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Crete is increbible


Worthy to see in Crete

Crete is a large island with much to see and do. To see the highlights of the entire island will take about two weeks. To explore all that in more depth would take a good month. Distances (and driving times) from one highlight to another can be long.

Landscapes. Unless you stay only in an all-inclusive beach resort, you will have to drive places. This reveals the diversity and beauty of the Cretan landscapes. Tall mountains rise steeply from the sea and spectacular views of the sea are available from many points. Lush valleys and mountainsides support olive groves, vineyards, orange and lemon orchards, fields of artichokes, and olive trees and olive trees. There are dramatic gorges and idyllic beaches. There are thickly forested areas and desert-like areas filled with exotic cacti and palm trees.


Ruins of ancient Minoan civilization.
The Palace of Knossos in Knossos is by far the most extensive and famous, and the Archaeological Museum of Heraklion contains wonderful treasure. The ruins of Phaistos, Gortys, and the Palace of Malia Mallia are also impressive. But the island is covered with these treasures, and there are many hidden gems, like the ruins of Gournia Gournia. These sites (as well as historic monasteries and other sites of interest) are marked with brown road signs in both English and Greek.


World-class archeological, art, and historical museums are found in all the big cities, including Chania, Rethymnon, and Heraklion. But you will also find fascinating small museums even in the most remote small villages. If you see a sign in a small village that advertises a "folklore" or "traditional house" museum, give it a try. You are apt to be treated to a walk back in time to 19th and early 20th century life on the island, with lovingly preserved artifacts.




Spinalonga Island. Located in the Elounda Bay in eastern Crete, this island is fascinating. It was a Venetian fortress that was later occupied by the Turkish. It was the last Turkish outpost of the Ottoman Empire on the island. In 1903, it was turned into a leper colony, which was made famous in the novel "The Island" by Victoria Hislop. The novel was later made into a television mini-series. In 1957, after a cure was found for leprosy, the island was abandoned. Today it is open to tourists, and provides a fascinating look at the architecture of all the periods and a look into the lives of the lepers who were exiled there.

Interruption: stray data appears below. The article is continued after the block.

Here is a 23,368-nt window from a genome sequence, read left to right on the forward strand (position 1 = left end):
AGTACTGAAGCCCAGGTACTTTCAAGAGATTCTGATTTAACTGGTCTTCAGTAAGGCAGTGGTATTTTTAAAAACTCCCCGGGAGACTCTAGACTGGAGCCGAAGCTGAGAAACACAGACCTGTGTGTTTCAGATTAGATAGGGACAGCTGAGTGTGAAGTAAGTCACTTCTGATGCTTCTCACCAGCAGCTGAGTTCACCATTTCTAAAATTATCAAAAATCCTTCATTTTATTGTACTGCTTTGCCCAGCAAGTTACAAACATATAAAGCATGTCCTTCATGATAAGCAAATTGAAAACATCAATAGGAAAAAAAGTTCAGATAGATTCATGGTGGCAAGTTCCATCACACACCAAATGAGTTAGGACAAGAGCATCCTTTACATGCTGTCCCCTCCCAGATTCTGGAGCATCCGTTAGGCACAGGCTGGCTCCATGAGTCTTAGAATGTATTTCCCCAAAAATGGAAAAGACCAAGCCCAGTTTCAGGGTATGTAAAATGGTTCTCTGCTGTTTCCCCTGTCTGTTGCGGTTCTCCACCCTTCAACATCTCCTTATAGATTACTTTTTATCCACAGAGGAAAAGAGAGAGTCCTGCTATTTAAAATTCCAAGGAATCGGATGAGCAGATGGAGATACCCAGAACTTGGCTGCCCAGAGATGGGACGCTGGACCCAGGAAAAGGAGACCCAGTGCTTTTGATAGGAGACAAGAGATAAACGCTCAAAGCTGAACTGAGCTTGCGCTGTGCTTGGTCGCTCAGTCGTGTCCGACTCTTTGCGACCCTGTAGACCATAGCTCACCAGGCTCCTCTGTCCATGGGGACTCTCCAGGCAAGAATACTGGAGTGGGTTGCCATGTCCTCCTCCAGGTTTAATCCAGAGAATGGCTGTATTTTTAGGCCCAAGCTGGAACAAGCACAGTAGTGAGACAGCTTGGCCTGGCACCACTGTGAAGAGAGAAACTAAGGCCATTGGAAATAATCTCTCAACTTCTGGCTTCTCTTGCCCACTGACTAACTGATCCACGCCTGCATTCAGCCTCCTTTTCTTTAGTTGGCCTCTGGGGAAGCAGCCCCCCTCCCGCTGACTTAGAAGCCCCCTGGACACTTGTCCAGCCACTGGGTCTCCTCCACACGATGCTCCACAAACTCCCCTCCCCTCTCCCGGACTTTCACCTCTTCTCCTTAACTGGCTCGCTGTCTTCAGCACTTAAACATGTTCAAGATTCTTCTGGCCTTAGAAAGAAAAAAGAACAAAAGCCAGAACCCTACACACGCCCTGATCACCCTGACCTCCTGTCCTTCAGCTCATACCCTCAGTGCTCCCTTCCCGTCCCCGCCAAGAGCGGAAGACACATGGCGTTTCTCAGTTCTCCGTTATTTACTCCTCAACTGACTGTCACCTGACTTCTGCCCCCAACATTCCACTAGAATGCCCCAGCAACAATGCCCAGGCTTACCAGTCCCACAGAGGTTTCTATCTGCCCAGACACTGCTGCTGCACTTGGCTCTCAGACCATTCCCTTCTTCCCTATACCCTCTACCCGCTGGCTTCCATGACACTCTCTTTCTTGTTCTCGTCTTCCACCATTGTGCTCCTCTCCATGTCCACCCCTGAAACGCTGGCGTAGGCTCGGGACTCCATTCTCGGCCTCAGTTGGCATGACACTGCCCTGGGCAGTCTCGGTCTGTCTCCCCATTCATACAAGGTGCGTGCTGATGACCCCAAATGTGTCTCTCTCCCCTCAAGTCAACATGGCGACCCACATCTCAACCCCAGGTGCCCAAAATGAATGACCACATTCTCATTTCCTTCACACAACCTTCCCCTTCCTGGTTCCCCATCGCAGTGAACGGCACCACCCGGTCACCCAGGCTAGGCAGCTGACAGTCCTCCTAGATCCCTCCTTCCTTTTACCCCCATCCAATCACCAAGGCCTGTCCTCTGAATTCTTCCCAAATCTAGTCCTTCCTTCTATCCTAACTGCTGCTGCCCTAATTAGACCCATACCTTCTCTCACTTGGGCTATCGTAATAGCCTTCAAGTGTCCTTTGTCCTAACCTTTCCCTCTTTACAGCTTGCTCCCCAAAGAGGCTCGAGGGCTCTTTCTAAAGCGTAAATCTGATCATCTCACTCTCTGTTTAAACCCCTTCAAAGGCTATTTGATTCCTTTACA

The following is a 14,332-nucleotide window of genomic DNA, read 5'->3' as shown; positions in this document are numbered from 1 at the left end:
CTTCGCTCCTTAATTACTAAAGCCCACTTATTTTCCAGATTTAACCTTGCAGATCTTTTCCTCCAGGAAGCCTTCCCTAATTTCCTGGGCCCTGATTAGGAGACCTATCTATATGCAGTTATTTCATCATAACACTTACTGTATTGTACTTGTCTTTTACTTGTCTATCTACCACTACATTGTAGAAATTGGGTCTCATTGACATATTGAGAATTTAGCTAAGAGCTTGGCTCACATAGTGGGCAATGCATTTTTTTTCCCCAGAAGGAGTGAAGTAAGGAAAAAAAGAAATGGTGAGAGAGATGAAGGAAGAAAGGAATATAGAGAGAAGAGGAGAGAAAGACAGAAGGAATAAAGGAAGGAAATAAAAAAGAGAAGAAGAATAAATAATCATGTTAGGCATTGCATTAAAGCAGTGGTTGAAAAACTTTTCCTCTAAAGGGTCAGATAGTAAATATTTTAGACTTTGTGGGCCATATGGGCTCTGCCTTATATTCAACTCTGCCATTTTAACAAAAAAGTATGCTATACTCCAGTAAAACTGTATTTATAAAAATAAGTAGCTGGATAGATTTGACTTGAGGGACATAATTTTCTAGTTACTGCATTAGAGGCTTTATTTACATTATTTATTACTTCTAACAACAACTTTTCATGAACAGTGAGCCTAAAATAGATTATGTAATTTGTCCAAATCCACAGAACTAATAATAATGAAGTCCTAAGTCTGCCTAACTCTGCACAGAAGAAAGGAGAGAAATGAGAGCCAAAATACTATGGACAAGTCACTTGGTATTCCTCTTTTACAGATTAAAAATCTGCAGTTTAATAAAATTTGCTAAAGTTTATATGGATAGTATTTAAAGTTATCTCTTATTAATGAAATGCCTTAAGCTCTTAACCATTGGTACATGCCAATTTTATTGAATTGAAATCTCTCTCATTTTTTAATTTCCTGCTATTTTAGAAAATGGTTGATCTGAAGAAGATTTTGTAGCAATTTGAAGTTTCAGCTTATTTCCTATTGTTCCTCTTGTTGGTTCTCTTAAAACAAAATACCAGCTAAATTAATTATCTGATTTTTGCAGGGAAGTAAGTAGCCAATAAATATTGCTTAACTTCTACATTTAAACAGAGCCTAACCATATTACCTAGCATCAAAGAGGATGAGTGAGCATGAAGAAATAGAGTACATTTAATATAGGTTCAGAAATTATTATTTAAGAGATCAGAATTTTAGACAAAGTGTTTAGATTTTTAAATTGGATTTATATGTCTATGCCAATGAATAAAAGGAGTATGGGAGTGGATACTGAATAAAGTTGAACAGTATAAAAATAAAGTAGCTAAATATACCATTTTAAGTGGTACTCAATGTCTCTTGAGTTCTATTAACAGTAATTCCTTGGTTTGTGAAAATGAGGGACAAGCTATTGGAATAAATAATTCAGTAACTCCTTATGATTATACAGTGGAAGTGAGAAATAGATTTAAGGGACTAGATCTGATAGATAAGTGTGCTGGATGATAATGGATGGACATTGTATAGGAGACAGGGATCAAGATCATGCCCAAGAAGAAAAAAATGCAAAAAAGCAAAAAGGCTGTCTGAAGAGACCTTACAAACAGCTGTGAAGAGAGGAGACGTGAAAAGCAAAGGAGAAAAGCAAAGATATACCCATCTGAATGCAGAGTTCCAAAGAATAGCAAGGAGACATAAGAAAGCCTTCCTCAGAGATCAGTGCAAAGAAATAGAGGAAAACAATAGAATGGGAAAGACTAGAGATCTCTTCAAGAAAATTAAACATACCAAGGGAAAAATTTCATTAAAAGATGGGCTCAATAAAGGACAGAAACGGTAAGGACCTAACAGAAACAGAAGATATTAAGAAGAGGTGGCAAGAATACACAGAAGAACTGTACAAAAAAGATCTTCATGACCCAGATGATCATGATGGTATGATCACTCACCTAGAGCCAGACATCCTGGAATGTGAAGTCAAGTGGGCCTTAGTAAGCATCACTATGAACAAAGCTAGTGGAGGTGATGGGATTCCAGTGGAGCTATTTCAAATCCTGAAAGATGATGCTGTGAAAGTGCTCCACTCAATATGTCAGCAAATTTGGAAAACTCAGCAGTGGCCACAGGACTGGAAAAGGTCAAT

Monasteries. These are found all over the island. They are almost all marked by brown road signs, and almost all will allow visitors. If you pass by a sign, it is worth trying to go in. The structures are lovely, and there is almost always a small museum and a beautiful church with ornate frescoes and decorations. One of the most accessible and elaborate is the St. George of Selinari Monastery, located on the main National Road between Malia and Agis Nikolaos. Here is a very wide place in the highway with plenty of parking, and a souvlaki truck that provides quick snack for truck drivers and fresh barbecue for those with more time. There are clean toilets and a gift shop selling icons and religious articles. Above this is the monastery itself, which is a massive Byzantine complex.


Caves. The island is riddled with more than 3,000 caves. Some are quite famous, like the cave in southwestern Crete where St. Paul lived and preached after he was supposedly washed up on the island after a hurricane. Another famous (and very accessible) cave is the cave of Milatos. Milatos is a small village in the Lasithi Province, and the cave above the village is where villagers fled from the Turks in 1823. They lasted for almost two weeks, but most were eventually killed or sold into slavery. Inside the cave is a small white chapel and an ossuary containing the supposed bones of those killed. If you see a sign for a cave, give it a try. You should have sensible shoes and a flashlight.

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